Wednesday, January 20, 2016

Process and Stuff

So lately--as in the past like 2 years--I've been working on this graphic novel project. Instead of sitting down and just practicing drawing until I was "good" enough ("good" being highly subjective and unattainable), I decided I'd just go ahead and work on the damn thing and get better through the actual process of doing. 

For this project from hell, Mr. Walter, I had decided to try a few new steps in the process--taking a more traditional route. Unfortunately, each step has major issues for me, but I'm learning.

First, I skip the script because you know what? I already wrote most of this story as a novel like 10 years ago and it was terrible and I don't even want to think about it, so I'm just gonna jump straight to thumbnails and stick figures.

I drew/wrote over 400 pages of the story like this:

Once I finished the main narrative arc for this first part of the story (400 pages and the damn thing ain't even done) I went over the whole thing with a ballpoint pen so I could scan the mess and send it to my friend and my little sister to see what they thought.

Long story short, they enjoyed it. (My friend actually preferred the stick figure comic over anything else and wanted me to publish that and I may have to kill her.) 

Once I got the okay, I took out the old trusty 5.5in x 8.5in Canson sketchbook (a horrendous mistake because the pages are hellaciously tiny and it's really hard to draw a comic that small) and sketched the pages in blue pencil.

They look like this:

What's nice about using blue pencil is that you don't have to erase. I've ruined too many perfectly good ink jobs by erasing. (Sometimes I wouldn't let the ink dry and it would smudge everywhere; sometimes I would end up accidentally removing the ink entirely.) 

What I hate about blue pencils (even fancy blue mechanical pencil lead) is that they're waxy as hell. It's a pain to erase, hard to see, and smudges annoyingly. At least with regular pencil lead, I felt I had more control. 

After the blue is down, I go over the whole smudgy, ugly mess with ink. I used to use Micron pens but I tend to break their nibs so I dabbled in Faber-Castell's PITT pens and Prismacolor and ultimately settled on Copic because I like being able to refill ink and replace nibs myself.

So this is a page with ink:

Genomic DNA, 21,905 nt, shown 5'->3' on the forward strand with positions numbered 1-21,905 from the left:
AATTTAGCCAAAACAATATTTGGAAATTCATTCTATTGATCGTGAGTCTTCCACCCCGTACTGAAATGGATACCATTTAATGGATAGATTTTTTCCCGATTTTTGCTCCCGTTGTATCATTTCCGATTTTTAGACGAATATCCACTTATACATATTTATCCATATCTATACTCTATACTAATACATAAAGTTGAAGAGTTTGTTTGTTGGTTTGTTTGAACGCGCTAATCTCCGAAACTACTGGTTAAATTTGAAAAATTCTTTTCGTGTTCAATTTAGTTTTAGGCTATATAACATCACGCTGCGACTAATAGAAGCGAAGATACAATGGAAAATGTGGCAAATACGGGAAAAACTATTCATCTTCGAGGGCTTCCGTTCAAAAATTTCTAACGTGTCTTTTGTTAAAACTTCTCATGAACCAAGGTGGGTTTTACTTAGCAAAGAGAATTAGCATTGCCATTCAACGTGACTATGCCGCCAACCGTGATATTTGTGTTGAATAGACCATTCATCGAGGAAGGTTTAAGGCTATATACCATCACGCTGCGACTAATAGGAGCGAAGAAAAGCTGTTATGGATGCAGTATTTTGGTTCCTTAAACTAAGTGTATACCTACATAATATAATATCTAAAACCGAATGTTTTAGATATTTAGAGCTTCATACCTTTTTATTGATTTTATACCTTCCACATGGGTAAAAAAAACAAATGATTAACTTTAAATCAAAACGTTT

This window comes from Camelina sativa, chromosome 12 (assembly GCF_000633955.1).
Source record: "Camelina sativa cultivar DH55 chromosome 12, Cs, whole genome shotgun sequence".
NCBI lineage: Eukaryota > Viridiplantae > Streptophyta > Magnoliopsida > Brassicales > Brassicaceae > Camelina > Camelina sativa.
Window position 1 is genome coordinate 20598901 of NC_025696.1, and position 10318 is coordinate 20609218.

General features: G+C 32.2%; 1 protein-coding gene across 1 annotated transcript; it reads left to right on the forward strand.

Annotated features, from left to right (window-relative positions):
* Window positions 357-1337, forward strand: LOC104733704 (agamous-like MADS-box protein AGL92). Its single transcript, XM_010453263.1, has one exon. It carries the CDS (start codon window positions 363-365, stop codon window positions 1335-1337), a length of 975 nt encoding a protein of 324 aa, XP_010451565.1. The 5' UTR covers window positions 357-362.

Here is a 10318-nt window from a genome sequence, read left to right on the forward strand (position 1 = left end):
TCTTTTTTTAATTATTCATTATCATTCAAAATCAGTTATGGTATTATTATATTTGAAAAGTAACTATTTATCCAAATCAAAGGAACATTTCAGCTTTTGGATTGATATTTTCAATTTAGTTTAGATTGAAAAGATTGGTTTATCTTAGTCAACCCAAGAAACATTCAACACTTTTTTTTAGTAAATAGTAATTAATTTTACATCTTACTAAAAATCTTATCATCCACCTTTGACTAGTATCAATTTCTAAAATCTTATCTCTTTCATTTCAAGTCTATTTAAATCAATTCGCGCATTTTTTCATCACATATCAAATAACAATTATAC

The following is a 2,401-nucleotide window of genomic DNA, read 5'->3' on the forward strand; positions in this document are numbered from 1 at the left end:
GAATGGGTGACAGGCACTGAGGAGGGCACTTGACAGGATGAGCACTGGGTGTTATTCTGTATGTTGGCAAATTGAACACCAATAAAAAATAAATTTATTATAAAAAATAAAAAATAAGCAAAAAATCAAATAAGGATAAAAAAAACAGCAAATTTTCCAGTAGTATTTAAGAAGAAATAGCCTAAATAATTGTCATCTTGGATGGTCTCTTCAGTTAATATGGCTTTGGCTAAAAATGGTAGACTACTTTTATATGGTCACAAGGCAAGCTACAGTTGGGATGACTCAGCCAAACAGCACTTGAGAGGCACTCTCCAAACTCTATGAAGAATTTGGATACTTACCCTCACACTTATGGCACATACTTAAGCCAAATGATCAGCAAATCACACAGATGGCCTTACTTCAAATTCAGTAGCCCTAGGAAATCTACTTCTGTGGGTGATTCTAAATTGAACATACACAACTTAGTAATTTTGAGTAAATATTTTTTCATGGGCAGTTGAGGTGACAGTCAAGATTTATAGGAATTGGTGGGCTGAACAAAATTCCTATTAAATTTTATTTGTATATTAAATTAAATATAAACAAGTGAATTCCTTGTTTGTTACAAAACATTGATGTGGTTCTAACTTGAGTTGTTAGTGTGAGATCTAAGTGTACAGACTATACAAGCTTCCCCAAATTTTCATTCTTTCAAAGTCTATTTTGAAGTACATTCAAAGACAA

Once the inking is done, I scan the business on my cranky, cheap ass scanner at 600dpi in black and white because I'm lazy and I don't like cleaning up the pages more than I have to.

Now this is where I found myself stuck for a long time. My original ink drawing is quite... well, plain? I'm scared of black, so the pages feel off, like they need color or some kind of balance in the line work. Since I don't use brushes, the line weight generally looks and feels the same all over.

I tried to add color digitally to a few pages to see what that would do:

But I didn't quite like it. I didn't hate it, but it still felt off.

So I tried adding texture, tried coloring in watercolors and colored pencils, but I really have a terrible sense of color theory and aesthetic and it just looked like shit no matter what I did.

In the end, I decided--at the urging of my brother--to go monochromatic and I got some gray Copic markers and decided to try out a tactic I'd seen some illustrators use.

Basically, I took the original inked page, taped it to my mini-lightbox, covered that with Bristol board, and used the gray Copic markers to shade and highlight. After I added the tints, I scanned the Bristol and used my trusty to add the grays to the original drawing as a background layer.

The grays look like this when I scan them:

And then it looks like this when I put them together:

It's... okay? I kinda like it. Better than the colors anyway, but that's just me. I'm still trying out new techniques here and there, but considering the scope and length of this crazy project (and the million more coming after it) I figure this is a good way to go.

Lastly, once these images are all scanned in and overlapped and whatnot, I go in and change the damn font of the stupid text because my handwriting is shit.

And there you go. A process. Not a good one, not the best one, but it works...?